Twenty-five years ago this month I had back surgery to clean up the debris left behind after a disc in my lower back had ruptured.  It was a critical time for me as there was huge uncertainty as to whether I would be able to get back to being able to get out on tour again.  I quizzed my surgeon as to the expected length of recovery time required and, most importantly when would I be able to start putting, chipping, swinging and hitting shots again?  He confessed he had no idea, never having been involved in the rehab of any of his patients and he had simply no clue when, or if, if I could recapture my former skills.  “But,” he said,  “I’ll find out for you.”  And, true to his word, he did.

Pesky back scans have been a part of my life for as long as I can remember.

My surgeon had a pal who was an orthopaedic surgeon in the States and who had conducted similar ops on several PGA Tour players.  Most importantly, however, he had studied the best, most effective and quickest rehab for his golfers.  For those of you of a certain age this was the era of the fax machine and soon scores of pages of advice and exercises were spewing out in my office at home.  This, believe it or not, was my first serious introduction to golf specific exercises and fitness.  Who knew such a thing existed?  Three years later Eldrick Woods, aka Tiger, turned pro and the entire professional golf world was off and exercising.  So, it’s fair to say my tournament career straddled the line between no-one really doing too much, fitness-wise, to virtually everyone doing something.  It was quite a change – no longer was Gary Player a lone voice!

Tiger changed the whole landscape of fitness in golf.  [Courtesy of youtube]

I’ve never been a lover of gyms per se.  As far as I’m concerned they are a means to an end.  In my case that initially meant getting fit enough to take strain off my vulnerable back and play on tour.  Later, as a coach, it meant keeping up with my young players and not asking my squads to do anything I wasn’t doing myself.  But I retired from coaching international squads a decade ago and in the interim I’ve rarely visited a gym, preferring to do a little bit at home instead on the ole exercise bike.  By and large, though, I became lazy.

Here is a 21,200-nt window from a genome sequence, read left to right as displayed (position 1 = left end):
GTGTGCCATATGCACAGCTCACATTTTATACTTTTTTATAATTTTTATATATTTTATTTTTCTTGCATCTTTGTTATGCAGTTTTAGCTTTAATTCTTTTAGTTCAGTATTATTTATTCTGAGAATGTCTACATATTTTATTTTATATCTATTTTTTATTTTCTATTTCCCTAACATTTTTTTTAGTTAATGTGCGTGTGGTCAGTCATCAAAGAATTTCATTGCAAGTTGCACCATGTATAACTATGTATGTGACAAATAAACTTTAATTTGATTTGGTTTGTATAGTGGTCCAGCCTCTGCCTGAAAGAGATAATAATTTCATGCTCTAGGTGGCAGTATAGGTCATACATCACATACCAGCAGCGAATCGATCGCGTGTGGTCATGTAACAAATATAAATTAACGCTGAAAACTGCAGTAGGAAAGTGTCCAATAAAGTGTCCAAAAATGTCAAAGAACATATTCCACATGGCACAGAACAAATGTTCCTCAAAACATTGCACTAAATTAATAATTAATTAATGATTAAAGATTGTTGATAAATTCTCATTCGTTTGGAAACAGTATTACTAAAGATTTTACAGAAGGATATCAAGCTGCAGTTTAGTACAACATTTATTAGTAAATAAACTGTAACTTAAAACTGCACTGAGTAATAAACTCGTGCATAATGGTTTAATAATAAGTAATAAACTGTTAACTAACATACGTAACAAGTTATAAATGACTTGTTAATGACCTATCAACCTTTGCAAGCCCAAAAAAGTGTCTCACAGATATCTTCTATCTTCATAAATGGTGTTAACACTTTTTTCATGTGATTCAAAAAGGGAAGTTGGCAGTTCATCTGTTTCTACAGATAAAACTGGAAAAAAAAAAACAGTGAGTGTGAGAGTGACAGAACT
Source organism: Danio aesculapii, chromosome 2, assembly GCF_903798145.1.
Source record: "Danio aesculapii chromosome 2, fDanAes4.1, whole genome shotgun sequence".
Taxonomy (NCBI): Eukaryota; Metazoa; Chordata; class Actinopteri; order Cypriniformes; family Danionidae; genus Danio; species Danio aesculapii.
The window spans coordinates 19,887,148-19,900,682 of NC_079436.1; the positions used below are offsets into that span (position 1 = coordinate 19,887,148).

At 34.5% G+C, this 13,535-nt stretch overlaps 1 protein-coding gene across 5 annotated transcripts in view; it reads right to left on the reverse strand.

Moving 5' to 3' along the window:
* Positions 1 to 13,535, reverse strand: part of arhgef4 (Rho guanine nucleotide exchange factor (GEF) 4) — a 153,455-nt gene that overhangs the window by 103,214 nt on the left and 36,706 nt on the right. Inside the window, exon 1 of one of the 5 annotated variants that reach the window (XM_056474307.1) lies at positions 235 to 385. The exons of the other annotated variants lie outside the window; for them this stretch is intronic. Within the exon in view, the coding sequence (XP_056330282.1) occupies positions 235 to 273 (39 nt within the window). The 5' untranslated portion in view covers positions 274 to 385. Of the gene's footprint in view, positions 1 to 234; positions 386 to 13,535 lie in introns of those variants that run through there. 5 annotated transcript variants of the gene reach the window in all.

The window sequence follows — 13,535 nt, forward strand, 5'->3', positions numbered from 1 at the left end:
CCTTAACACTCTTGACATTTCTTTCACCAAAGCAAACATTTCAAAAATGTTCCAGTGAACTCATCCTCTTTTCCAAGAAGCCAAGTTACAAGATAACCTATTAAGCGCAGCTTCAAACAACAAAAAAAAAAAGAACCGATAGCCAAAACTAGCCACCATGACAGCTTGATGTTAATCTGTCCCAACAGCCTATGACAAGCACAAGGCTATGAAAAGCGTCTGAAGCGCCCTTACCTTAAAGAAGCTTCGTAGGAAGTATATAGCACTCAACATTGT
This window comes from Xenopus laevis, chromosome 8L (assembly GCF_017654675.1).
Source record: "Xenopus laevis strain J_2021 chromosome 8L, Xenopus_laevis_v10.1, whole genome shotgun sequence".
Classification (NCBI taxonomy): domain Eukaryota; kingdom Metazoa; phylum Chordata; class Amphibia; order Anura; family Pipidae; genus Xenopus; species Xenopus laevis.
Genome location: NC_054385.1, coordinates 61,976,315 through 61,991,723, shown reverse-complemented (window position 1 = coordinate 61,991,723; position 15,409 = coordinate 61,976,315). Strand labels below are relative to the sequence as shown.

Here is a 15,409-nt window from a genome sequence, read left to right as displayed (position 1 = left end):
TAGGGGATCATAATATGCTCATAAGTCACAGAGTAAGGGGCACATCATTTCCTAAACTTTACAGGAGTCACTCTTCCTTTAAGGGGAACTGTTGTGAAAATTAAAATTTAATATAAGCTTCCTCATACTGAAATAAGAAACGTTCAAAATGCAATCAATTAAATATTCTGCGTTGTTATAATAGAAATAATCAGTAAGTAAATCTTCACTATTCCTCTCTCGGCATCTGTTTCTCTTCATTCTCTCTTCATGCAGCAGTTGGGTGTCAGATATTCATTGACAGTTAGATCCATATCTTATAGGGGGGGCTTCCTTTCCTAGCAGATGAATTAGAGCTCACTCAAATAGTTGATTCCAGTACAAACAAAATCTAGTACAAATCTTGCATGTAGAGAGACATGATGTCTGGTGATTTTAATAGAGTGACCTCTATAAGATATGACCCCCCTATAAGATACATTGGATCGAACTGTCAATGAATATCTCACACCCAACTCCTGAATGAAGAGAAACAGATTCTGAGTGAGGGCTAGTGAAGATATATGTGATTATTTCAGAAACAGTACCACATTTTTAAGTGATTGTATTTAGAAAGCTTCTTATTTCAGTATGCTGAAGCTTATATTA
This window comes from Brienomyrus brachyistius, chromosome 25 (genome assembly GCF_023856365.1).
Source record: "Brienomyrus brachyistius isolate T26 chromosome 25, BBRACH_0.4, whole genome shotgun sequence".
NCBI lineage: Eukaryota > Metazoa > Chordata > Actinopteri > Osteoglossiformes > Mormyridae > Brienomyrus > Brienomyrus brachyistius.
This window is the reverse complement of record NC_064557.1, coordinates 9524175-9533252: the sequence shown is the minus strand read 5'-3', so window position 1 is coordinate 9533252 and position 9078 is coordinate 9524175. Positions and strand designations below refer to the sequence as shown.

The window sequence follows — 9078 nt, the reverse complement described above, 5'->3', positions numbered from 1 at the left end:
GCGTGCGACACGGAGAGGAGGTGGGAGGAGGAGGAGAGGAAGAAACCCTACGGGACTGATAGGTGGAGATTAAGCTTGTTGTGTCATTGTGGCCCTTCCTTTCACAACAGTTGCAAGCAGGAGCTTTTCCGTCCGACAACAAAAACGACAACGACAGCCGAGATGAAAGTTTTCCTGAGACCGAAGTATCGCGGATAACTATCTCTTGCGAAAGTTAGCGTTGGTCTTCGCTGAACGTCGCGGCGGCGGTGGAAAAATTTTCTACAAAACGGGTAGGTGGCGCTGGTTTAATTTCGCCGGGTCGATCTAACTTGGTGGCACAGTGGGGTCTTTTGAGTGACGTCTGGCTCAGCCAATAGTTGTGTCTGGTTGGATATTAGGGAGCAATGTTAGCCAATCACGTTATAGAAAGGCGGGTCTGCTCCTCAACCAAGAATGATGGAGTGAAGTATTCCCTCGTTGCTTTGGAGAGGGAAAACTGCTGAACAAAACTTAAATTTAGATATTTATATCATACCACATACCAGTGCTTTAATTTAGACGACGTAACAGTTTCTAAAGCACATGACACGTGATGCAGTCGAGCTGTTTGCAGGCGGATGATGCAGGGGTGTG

And then 2017 happened.  I had a poor year health-wise and spent a lot of time at home, drawbridge up, portcullis down, with my 60th birthday looming early in 2018.  Once I began to feel a little better I thought it was time to have a new goal, something to inspire me and encourage me to up the fitness levels again.  I decided to do something I’ve done twice already – namely climb Table Mountain.  I did it with relative ease twenty years ago and thirteen years ago when I puffed my way up to the top I was stung when my husband said, “I can’t believe how unfit you are!”  Well, we are revisiting the Cape in April and, though it may be unrealistic, I’ve set myself the goal of doing the climb once again and seeing if I can make the summit.

I’ve enlisted the help of Annette Stroud, a fitness trainer friend who has written me a couple of non-gym programmes and we only do the odd session in the gym just to check technique and tweak the exercises.  I may well be mad but almost seven weeks in I feel so much better than I have for ages and already I feel the benefits on the golf course.

A rare gym visit.  Nowadays most of my exercising is outdoors.

If you want to help improve your performance on the course, there’s no need to kill yourselves………just try a few power walks and you’ll feel better on the back nine than you could have believed possible.  Give it a wee go – you’ll enjoy the benefits – and watch this space to see if I manage my climb in April!